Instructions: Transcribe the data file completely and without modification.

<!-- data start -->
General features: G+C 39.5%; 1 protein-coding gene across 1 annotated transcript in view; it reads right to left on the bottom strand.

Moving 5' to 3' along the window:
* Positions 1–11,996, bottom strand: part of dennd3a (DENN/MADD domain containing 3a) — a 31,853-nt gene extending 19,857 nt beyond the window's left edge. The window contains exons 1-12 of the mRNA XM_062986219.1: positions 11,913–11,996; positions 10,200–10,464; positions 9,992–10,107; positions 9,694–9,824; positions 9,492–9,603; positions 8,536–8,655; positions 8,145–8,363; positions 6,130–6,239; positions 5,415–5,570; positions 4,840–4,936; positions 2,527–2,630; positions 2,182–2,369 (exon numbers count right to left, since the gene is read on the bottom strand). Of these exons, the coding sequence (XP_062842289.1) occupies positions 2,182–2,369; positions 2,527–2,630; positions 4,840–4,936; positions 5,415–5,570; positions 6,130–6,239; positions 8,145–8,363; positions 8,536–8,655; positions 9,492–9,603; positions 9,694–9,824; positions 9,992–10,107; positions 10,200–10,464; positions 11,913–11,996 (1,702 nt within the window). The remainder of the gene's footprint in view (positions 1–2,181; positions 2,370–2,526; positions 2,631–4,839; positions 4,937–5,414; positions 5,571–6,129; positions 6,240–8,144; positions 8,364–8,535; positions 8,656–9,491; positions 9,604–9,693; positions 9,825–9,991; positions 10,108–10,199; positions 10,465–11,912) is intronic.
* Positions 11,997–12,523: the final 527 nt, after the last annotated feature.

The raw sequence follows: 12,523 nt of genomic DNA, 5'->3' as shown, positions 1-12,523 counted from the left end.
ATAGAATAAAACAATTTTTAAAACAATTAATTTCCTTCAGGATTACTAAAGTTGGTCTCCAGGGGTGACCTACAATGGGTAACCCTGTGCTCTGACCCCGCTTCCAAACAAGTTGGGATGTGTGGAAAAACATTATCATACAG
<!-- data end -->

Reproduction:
General features: G+C 39.5%; 1 protein-coding gene across 1 annotated transcript in view; it reads right to left on the bottom strand.

Moving 5' to 3' along the window:
* Positions 1–11,996, bottom strand: part of dennd3a (DENN/MADD domain containing 3a) — a 31,853-nt gene extending 19,857 nt beyond the window's left edge. The window contains exons 1-12 of the mRNA XM_062986219.1: positions 11,913–11,996; positions 10,200–10,464; positions 9,992–10,107; positions 9,694–9,824; positions 9,492–9,603; positions 8,536–8,655; positions 8,145–8,363; positions 6,130–6,239; positions 5,415–5,570; positions 4,840–4,936; positions 2,527–2,630; positions 2,182–2,369 (exon numbers count right to left, since the gene is read on the bottom strand). Of these exons, the coding sequence (XP_062842289.1) occupies positions 2,182–2,369; positions 2,527–2,630; positions 4,840–4,936; positions 5,415–5,570; positions 6,130–6,239; positions 8,145–8,363; positions 8,536–8,655; positions 9,492–9,603; positions 9,694–9,824; positions 9,992–10,107; positions 10,200–10,464; positions 11,913–11,996 (1,702 nt within the window). The remainder of the gene's footprint in view (positions 1–2,181; positions 2,370–2,526; positions 2,631–4,839; positions 4,937–5,414; positions 5,571–6,129; positions 6,240–8,144; positions 8,364–8,535; positions 8,656–9,491; positions 9,604–9,693; positions 9,825–9,991; positions 10,108–10,199; positions 10,465–11,912) is intronic.
* Positions 11,997–12,523: the final 527 nt, after the last annotated feature.

The raw sequence follows: 12,523 nt of genomic DNA, 5'->3' as shown, positions 1-12,523 counted from the left end.
ATAGAATAAAACAATTTTTAAAACAATTAATTTCCTTCAGGATTACTAAAGTTGGTCTCCAGGGGTGACCTACAATGGGTAACCCTGTGCTCTGACCCCGCTTCCAAACAAGTTGGGATGTGTGGAAAAACATTATCATACAG